The paper contains an overview of the different stages of Italian history underlying the relations between official population statistics and the changes in demographic behaviour since 1861. A crucial point is the role played by institutional organisations and their specific choices in terms of the production of official statistics. The analysis is divided into five different historical periods: from Italian unification to the First World War; the period between the two wars, from World War II to the Sixties; the Seventies; and the last thirty years. In the first decades after unification, the institutional structure led to the enhancement of “political arithmetic” as a tool for the administration of the new state. This perspective was strengthened between the two World Wars, the period of Fascism. After World War II, the availability of institutional data focused mainly on economic dynamics. The subsequent major transformations in the field of family and fertility behaviour pushed for further developments in population studies. Starting in the Seventies, methodological and scientific progress led to a rethinking of the creation of data. Following the line traced by the paradigm shift (from macro to micro), a new phase of data collection started with the implementation of national socio-demographic sample surveys. In the last 30 years, behavioural changes have been further accelerated. However, at the same time, advances in scientific research have led to new explanatory approaches and data collection methods.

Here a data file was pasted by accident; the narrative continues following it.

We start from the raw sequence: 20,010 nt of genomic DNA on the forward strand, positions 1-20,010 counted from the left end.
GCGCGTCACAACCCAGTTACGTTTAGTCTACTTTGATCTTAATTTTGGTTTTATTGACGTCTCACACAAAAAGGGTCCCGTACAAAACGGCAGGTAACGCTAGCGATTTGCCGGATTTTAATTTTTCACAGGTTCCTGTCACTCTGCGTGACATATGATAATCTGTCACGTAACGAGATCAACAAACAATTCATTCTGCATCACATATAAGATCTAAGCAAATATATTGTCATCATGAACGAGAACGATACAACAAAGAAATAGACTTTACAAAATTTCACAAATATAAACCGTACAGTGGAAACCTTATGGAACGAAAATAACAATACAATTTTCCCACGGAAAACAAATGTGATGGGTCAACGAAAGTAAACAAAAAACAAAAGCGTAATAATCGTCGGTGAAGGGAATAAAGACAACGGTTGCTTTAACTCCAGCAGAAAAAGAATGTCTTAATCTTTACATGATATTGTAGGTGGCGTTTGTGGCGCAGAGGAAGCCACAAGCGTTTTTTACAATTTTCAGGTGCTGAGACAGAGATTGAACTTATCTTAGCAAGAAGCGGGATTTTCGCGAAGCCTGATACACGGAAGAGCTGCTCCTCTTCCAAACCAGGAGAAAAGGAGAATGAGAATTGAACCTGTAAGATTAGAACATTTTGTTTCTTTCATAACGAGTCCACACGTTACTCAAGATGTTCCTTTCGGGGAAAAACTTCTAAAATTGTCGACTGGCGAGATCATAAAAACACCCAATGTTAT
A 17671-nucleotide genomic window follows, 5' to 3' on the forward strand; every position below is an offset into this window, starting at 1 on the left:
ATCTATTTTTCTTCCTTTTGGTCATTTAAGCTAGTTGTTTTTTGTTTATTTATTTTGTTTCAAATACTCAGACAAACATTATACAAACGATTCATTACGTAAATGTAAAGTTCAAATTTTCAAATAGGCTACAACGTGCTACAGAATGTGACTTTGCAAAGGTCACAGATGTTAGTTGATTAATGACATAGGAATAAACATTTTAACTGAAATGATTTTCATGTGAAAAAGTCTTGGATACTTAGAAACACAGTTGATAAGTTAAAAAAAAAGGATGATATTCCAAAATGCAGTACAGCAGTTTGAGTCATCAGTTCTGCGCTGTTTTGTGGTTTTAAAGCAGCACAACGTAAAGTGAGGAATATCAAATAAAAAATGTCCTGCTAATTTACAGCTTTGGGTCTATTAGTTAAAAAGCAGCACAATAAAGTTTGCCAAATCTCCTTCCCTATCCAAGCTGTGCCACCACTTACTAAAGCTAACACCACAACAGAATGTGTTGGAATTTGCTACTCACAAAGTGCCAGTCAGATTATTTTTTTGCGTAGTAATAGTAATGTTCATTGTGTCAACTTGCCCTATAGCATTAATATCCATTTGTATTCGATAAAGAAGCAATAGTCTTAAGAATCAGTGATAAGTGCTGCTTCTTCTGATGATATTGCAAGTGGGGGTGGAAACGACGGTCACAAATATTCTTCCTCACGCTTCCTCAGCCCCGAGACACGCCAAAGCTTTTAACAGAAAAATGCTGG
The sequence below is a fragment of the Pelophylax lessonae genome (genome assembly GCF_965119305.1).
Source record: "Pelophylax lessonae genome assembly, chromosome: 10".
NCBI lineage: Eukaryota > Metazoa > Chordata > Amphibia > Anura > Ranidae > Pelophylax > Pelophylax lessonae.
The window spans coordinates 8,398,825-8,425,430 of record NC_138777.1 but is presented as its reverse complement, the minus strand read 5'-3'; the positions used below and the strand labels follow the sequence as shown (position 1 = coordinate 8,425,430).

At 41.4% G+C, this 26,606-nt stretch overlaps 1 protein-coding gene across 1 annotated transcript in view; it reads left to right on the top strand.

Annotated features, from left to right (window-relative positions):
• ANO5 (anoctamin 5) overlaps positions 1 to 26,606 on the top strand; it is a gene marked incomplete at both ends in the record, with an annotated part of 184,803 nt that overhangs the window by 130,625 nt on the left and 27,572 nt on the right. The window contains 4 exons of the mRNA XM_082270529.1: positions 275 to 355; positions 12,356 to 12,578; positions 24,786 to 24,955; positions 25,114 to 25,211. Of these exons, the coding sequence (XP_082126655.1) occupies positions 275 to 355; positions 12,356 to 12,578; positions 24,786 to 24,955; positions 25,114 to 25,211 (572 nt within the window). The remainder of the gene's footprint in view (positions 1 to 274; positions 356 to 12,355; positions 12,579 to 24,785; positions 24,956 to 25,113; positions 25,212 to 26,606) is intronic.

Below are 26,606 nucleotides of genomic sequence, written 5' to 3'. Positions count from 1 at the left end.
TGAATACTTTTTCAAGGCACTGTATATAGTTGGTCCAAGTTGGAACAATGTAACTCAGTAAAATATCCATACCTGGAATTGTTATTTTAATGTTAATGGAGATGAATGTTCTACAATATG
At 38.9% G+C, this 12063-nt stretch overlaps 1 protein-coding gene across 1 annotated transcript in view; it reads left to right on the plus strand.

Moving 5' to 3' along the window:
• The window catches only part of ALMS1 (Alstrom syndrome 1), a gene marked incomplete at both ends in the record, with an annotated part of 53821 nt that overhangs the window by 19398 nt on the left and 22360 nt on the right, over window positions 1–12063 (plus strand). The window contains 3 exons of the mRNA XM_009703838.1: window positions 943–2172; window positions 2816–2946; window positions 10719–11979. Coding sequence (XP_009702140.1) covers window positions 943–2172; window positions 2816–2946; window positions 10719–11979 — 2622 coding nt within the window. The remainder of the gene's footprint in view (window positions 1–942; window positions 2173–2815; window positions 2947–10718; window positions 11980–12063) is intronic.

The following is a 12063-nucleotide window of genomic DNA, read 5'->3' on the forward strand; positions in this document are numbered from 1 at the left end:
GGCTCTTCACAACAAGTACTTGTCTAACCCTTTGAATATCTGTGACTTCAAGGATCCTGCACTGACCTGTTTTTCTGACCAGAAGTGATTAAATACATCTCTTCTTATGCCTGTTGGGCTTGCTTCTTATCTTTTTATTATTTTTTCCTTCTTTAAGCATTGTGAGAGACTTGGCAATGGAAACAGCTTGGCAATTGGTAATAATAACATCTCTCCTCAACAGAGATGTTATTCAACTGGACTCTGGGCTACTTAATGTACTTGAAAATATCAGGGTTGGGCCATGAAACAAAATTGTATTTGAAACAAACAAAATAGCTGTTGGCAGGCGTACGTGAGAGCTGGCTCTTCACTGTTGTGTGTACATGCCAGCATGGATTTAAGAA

Roberto IMPICCIATORE, Resercher, Department of Economics, Management and Quantitative Methods, Milan University, Milan, Italy. E-mail: email@example.com.
Rosella RETTAROLI, Professor of Demography, Department of Statistical Sciences, Bologna University, Bologna, Italy. E-mail: firstname.lastname@example.org.
- DOI: 10.4402/genus-454
Reg. Tribunale di Roma n. 3321/54